• Last band standing / The Killers

    The Killers, 'Battle Born' (Vertigo/Island)

    Think back to what constituted "rock" when the Killers broke out in 2004. Bands were back. New York rediscovered post-punk. Disco was no longer a dirty word to dudes with guitars. And even the emo kids started buying drum machines. But eight years on, what happened to all those dressed-up guys rocking the dance floor? The White Stripes, LCD Soundsystem, Fall Out Boy, all gone; the Vines, the Bravery, Panic! at the Disco, all forgotten; Franz Ferdinand, Interpol, the Hives, barely hanging on. Who would've predicted that beyond the Strokes (and should they ever get it back together, those abominable Kings of Leon), the only remaining band with a seemingly unbeatable blazers + hooks + riffs + grooves + cheekbones combo still threatening to sustain their run as an international, cross-generational arena-rock phenomenon would be the one behind "Mr.

  • Frank Ocean on <i>Late Night with Jimmy Fallon</i> / Photo by Lloyd Bishop/NBC/NBCU Photo Bank via Getty

    Frank Ocean, Miguel, and Holy Other Usher in PBR&B 2.0

    Something happened last year to R&B, something more radical than most of us realized.

  • Niki & The Dove

    Niki & the Dove, 'Instinct' (Sub Pop/Mercury)

    It's amazing what a name change, some British buzz, and a few sequins can do. Before placing fifth in the BBC's Sound of 2012 poll of new acts and signing to Sub Pop, Stockholm's Niki & the Dove toiled under the radar through much of the last decade. In 2003, singer Malin Dahlström and conservatory-schooled keyboardist Gustaf Karlöf contributed to jazz-house act Stockholm Cyclo, which morphed into Karlöf's similarly lounge-y Stalker Studio. While in all-female folktronica trio Midaircondo, Dahlström sang Stalker's one semi-notable song, "We Should Fall"; after that, Dahlström and Karlöf appeared in Gothenburg's short-lived indie band the Dora Steins, where they picked up Magnus Böqvist, provider of the rhythms that now animate their current collaboration. Got all that?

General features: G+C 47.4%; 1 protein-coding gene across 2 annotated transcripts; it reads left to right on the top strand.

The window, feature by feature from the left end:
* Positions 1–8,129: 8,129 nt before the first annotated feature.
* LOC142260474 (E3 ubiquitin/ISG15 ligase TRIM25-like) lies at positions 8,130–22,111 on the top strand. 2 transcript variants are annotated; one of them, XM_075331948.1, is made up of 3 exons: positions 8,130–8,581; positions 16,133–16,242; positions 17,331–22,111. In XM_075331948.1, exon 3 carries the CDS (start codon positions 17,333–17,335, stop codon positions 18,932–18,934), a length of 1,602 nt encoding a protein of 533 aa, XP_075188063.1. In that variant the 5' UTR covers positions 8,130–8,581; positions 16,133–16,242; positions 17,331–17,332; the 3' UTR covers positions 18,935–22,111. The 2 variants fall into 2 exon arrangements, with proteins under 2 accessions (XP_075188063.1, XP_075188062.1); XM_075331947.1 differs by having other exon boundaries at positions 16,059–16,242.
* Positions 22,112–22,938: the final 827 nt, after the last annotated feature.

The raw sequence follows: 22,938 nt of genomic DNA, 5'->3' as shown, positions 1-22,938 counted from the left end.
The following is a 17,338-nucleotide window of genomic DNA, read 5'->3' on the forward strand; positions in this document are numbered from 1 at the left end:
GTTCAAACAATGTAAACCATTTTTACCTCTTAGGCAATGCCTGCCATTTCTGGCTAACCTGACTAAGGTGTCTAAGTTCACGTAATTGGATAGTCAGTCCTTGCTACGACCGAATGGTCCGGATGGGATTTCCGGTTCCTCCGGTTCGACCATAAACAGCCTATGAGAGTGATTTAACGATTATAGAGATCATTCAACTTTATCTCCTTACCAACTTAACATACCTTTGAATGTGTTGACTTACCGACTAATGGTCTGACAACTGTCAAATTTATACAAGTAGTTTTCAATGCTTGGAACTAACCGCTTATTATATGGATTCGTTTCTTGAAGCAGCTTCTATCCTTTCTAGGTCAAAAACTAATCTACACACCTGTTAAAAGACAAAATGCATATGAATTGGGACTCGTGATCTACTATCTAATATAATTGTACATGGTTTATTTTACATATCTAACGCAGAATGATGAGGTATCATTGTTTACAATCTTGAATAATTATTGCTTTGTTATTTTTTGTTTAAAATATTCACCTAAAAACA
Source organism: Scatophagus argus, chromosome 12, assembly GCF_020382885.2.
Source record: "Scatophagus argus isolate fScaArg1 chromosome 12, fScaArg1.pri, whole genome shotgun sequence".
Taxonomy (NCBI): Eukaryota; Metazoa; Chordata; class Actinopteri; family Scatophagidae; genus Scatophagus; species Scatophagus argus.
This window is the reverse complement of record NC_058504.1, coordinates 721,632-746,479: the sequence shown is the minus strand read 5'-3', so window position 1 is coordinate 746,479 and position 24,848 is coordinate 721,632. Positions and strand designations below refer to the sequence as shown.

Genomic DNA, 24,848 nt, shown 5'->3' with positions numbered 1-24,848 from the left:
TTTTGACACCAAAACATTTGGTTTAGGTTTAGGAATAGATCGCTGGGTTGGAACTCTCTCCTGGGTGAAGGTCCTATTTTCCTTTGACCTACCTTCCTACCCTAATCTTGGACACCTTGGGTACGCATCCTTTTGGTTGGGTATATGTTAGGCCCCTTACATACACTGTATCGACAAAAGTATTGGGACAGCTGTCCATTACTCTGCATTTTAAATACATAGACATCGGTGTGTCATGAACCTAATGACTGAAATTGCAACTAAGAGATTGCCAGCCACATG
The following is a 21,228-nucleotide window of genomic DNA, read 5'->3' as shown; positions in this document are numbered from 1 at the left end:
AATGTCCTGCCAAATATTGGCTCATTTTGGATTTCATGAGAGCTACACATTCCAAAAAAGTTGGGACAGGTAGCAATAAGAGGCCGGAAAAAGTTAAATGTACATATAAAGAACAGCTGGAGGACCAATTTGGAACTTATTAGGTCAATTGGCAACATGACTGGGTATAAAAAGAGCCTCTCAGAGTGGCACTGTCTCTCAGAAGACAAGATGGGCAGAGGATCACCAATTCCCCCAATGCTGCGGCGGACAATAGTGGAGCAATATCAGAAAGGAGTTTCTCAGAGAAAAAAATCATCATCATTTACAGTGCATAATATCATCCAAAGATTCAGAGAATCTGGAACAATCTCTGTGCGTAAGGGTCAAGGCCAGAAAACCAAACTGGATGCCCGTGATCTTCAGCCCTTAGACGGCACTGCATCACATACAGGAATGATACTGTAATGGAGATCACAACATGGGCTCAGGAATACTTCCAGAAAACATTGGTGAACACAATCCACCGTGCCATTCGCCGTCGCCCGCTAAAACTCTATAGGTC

• Idjut Boys, 'Cellar Door' (Smalltown Supersound)

    Mixing femme soft rock with slo-mo disco, deep reverb and sunny vibes, this grooves like Fleetwood Mac in Dub.

  • Michael Kiwanuka, 'Home Again' (Cherrytree/Polydor)

    Nakedly expressive Anglo-Ugandan sings wistful soul-folk dressed up with diverse, bravura orchestration.

  • Chris Brown / Photo by Splash News

    Chris Brown, 'Fortune' (RCA)

    In Magic Mike, the new Steven Soderbergh film based on its star Channing Tatum's real-life experience as a teenage stripper, the central character specializes in contagious delusion. Mike sees himself as a businessman, an artisanal furniture designer, a mentor to his even more naïve pupil; anything but a stripper. He refuses to acknowledge who he really is. Moreover, the enthusiasm and craft with which he drops his drawers are so seductive that they periodically blind his good-girl love interest, who functions as the film's moral compass. With the help of some slick choreography, Mike transcends his humble background and the seediness of his surroundings to become a genuine artist, like John Travolta in Saturday Night Fever.

  • Totally Enormous Extinct Dinosaurs, 'Trouble' (Polydor)

    Oxford boffin croons over early house signifiers as kaleidoscopic jazz butterflies flutter.

  • Roxette, 'Travelling' (Capitol)

    Now that their Scandinavian students call the pop shots, these '80s throwbacks finally sound contemporary.

  • The Hundred in the Hands, 'Red Night' (Warp)

    Claustrophobic dream-pop darkness doesn't compensate for the lack of actual pop this time around.

  • Saint Etienne, 'Words and Music By' (Universal)

    A sustained, meticulous love letter to pop culture, the ultimate statement from consummate fans.

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